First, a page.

Physical Characteristics of Surfaces and Interfaces
The main focus of this group is on surface engineering and thin films. The aims are to develop materials with enhanced functional properties in order to enable development of new sensors, high performance tool coatings and coated components as well as entirely new applications.
Three main focus points are:
- Development of hybrid nano carbon thin films for bio-sensing.
- Development of carbon nanotube/nano- diamond/diamond-like carbon thin hybrid films
- Low friction coatings for high contact pressure loads, reduced wear, corrosion protection and easy to clean
Development of hybrid carbon nano thin films for bio-sensing.
Electrochemical methods have proven themselves feasible for monitoring of biomolecules and drugs in vivo and in vitro alike. Moreover, carbon nanomaterials have large surface area, electrocatlytic properties and tailorable surface chemiatry. However, there are many problems, such as sensitivity, specificity and stability, associated with the electrodes that are the material immediately in contact with the biological environment in these sensor devices. Our group utilizes the novel concept of integrated hybrid carbon nanomaterial electrodes to solve the above mentioned problems. This is realized by combining carbon nanotubes (CNTs), graphene, nanodiamonds and graphite, for instance, with diamond-like carbon (DLC) into integrated structures. With these building blocks we can create 2D tailored surfaces as well as 3D functional forms that have the potential to improve the performance in in vivo and in vitro applications that is well above the current level. By combining extensive physical and chemical characterization with electrochemical experiments and multilevel simulations it is possible to further optimize the performance of the developed sensor materials. In addition, these electrodes will serve as the first step toward new interfaces between living and electronic domains.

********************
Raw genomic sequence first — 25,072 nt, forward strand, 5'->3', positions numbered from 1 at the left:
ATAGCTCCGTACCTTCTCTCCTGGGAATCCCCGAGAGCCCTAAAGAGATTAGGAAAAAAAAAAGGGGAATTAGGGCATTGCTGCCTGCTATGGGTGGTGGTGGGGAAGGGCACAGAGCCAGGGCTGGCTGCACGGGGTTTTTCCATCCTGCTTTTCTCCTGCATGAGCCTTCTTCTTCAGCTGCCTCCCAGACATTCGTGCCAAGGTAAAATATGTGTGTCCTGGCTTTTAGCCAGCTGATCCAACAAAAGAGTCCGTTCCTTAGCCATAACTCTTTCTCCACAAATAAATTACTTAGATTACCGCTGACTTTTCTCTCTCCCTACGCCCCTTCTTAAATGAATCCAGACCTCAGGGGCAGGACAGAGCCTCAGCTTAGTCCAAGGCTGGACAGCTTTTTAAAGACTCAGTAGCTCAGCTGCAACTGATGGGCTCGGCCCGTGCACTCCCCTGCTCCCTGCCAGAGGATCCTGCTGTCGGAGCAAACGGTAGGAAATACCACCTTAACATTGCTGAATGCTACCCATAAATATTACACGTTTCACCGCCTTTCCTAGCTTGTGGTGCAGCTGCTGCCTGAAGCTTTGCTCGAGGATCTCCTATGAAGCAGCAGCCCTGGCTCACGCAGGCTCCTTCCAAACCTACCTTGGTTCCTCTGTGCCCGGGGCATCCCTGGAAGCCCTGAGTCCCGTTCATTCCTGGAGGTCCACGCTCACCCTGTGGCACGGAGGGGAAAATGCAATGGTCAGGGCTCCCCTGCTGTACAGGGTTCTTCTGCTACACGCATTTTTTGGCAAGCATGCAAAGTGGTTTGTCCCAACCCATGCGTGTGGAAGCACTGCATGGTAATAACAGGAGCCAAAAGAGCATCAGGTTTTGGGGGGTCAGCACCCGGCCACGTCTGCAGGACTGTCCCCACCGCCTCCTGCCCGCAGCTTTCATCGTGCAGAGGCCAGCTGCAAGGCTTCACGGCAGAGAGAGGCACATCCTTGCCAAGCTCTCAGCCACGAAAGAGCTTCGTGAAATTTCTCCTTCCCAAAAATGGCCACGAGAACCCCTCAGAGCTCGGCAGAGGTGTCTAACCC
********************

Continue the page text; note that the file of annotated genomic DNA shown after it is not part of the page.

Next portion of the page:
The research is carried out in close collaboration with Prof. Tomi Laurila group (linkki)
Detection of neurotransmitters
In western countries, approximately 27 % of the population suffer from mental and neurological disorders. The cost of neurotransmitter related disorders is estimated to be close to 800 Billion in Europe alone, and is expected to grow with the ageing of the population. Most of these disorders are related to abnormal brain concentrations of neurotransmitters. Dopamine is one of these neurotransmitters.
Neurotransmitter concentrations are very low (~100 nM) and coexist with high concentrations of other biomolecules that create interference with conventional electrode materials. With novel carbon nanohybrid materials it is possible to selectively detect neurotransmitters, such as dopamine, with high sensitivity, selectivity and sub millisecond response times. In one such approach we combined tetrahedral amorphous carbon with partially reduced graphene oxide to achieve a sensitive and selective electrochemical sensor towards dopamine.
Fast electrochemical detection of opioids in blood sample